To meet the rising demand of the increasing number of farmer clients, FITS Manager Gelly Maypa employed additional K-Agrinet personnel. She hired one TSS Coordinator whom she tasked to monitor the farmers’ progress following the training. She also hired one ISS Coordinator to back up the existing personnel in encoding the information in the K-Agrinet database used to render services to the farmer clients.
Consequently, the training and knowledge sharing initiated by FITS Banga has achieved prominence and popularity in the area. This has been indicated in the number of listeners respondents in the survey submitted by the mother consortium WESVARRDEC early 2007.
The NFS Training proved to be a successful endeavor mediated by the K-Agrinet mechanisms employed in FITS Banga. The FITS Center interacted with and facilitated for the encouraged radio listeners who substantially adopted the natural farming practice promoted over the program.
Such impact can be felt in the testimonies of four integrators NFS. Hector Inamarga, a regular radio listener from Barangay Tabayon adopted an integrated farming system consisting of 60 darag breeders, tilapia culture, piggery and fruit trees. Aware of the advantage in using interconnectivity, Nong Hector contacts and updates the FITS Center especially on his involvement as officer of the Darag Native Chicken Raisers Association in the whole province of Aklan.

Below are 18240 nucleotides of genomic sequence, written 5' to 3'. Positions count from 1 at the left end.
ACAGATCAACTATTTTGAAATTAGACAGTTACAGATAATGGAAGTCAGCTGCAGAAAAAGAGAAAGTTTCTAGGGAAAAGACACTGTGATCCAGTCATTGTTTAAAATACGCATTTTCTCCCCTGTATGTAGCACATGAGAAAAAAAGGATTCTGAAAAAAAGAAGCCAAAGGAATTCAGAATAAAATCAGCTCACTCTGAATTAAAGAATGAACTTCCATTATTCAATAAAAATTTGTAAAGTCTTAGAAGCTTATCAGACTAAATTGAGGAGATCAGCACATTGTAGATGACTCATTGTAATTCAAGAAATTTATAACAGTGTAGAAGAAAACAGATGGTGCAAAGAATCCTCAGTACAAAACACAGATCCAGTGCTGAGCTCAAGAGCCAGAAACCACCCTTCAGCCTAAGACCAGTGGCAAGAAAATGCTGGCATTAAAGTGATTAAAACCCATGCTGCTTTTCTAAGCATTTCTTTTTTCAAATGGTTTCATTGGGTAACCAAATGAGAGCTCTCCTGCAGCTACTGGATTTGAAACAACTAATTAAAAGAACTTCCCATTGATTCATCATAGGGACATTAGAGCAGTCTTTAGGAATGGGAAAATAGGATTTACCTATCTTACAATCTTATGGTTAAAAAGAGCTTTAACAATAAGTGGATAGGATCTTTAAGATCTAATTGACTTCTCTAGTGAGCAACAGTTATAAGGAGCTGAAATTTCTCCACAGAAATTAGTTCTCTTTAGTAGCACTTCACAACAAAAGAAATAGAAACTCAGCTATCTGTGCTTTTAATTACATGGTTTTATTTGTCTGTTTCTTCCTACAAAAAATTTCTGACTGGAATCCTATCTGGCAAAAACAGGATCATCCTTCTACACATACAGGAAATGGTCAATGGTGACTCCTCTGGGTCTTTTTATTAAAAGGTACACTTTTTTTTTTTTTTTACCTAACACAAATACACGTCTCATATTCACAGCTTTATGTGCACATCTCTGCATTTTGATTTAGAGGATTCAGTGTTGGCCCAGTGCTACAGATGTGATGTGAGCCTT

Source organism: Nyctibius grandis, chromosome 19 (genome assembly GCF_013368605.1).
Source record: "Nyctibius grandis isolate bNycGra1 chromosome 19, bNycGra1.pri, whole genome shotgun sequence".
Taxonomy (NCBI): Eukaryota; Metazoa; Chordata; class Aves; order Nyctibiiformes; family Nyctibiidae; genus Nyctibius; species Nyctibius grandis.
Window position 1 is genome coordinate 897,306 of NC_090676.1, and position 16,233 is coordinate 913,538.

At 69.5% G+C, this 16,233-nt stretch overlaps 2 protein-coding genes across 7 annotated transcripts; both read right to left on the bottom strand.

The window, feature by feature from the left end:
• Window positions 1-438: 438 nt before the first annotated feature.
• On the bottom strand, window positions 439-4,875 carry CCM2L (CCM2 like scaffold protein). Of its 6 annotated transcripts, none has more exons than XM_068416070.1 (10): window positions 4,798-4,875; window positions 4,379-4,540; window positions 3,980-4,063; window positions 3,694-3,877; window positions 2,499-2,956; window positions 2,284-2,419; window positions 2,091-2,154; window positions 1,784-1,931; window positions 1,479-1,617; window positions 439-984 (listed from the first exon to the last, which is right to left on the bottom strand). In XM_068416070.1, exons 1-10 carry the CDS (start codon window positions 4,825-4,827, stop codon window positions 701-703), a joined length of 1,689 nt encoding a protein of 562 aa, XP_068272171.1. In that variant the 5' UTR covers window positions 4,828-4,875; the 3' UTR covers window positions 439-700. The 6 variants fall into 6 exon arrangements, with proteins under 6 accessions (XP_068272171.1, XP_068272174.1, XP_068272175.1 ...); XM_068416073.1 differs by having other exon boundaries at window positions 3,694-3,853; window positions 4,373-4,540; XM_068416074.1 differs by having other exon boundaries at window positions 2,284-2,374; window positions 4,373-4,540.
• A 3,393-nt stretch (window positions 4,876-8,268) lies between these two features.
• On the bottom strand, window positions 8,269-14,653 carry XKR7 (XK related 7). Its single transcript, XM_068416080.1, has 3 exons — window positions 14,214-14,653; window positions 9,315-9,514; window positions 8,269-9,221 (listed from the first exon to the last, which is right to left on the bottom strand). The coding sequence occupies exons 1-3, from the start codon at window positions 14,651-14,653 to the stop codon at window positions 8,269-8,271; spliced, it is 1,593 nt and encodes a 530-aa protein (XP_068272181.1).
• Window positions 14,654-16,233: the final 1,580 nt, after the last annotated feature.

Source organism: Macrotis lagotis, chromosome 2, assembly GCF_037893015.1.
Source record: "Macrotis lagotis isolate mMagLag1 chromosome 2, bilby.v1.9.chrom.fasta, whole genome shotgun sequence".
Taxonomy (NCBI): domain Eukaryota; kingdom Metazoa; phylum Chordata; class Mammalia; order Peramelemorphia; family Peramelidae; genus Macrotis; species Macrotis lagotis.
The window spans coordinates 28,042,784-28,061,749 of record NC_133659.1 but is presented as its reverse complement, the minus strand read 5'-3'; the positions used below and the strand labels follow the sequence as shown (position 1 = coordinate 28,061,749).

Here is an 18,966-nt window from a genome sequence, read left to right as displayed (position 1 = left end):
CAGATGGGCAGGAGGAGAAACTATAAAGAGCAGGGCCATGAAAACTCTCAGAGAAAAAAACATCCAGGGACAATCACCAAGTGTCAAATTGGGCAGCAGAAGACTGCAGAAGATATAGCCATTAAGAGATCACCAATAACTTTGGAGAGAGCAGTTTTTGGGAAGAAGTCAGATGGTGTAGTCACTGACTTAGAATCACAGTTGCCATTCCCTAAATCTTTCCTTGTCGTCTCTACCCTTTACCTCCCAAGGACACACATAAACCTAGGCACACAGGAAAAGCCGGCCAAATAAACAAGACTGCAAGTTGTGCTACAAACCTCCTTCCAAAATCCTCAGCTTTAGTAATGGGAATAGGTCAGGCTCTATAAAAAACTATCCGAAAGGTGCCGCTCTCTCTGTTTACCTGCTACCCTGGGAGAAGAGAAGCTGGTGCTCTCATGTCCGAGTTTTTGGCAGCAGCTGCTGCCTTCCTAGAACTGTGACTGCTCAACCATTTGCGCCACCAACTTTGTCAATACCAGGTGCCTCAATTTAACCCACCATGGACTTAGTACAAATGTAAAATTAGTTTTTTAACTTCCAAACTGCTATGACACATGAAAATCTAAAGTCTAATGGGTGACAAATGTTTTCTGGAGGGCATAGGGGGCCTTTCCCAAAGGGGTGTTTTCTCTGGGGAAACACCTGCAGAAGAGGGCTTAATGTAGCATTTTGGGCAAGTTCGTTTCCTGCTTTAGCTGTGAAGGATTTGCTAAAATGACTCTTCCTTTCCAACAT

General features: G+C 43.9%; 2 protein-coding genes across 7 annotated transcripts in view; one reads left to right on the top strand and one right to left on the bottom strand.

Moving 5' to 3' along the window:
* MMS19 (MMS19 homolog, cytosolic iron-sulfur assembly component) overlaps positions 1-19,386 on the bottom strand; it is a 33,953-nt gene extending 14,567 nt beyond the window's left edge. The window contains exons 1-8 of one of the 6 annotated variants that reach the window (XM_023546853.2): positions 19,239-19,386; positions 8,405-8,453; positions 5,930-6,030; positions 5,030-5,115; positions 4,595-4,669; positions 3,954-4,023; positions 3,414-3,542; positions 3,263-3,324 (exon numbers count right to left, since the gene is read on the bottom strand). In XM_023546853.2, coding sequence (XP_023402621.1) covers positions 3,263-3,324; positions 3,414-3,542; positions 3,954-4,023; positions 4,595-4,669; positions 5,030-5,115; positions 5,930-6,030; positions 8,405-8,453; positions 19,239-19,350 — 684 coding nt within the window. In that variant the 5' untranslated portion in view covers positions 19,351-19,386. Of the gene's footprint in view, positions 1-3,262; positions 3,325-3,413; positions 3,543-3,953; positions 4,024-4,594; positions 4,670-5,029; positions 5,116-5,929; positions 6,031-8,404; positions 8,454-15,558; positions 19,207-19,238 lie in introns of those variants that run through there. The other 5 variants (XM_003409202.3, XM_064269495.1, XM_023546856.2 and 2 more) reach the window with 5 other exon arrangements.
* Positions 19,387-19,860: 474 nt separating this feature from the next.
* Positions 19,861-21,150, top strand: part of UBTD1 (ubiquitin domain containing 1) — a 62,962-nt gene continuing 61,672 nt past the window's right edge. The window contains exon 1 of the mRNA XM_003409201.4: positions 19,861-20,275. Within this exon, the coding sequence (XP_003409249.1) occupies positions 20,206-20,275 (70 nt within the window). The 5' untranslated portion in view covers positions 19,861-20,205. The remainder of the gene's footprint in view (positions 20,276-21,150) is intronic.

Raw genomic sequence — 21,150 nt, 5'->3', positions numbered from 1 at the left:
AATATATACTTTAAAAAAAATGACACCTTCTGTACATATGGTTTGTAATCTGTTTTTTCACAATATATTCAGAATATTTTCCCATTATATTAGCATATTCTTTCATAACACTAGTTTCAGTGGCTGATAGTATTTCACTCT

Having heard of the FITS over the radio, Charlene Yecla eventually became a K-Agrinet client at the FITS Center, now granted a regular access to the Internet from which she sources and updates information to help her manage some 500 heads of broilers in her farm in Barangay Mambog. Charlene is also a registered subscriber of PCARRD SMS.
No less than the former vice-governor, Atty. Liberato Ibadlit of Aklan was also lured to the radio program as he later applied in his 50-breeder Badiangan piggery that is expected to yield 200 fattened heads. FITS Banga extends assistance to this private investor who has applied this natural farming technology in his 15-hectare fruit tree plantation. Also, former mariner Jennis Morales practices vermicomposting while raising some 800 chicken layers in his small farm in Barangay Pagsanghan.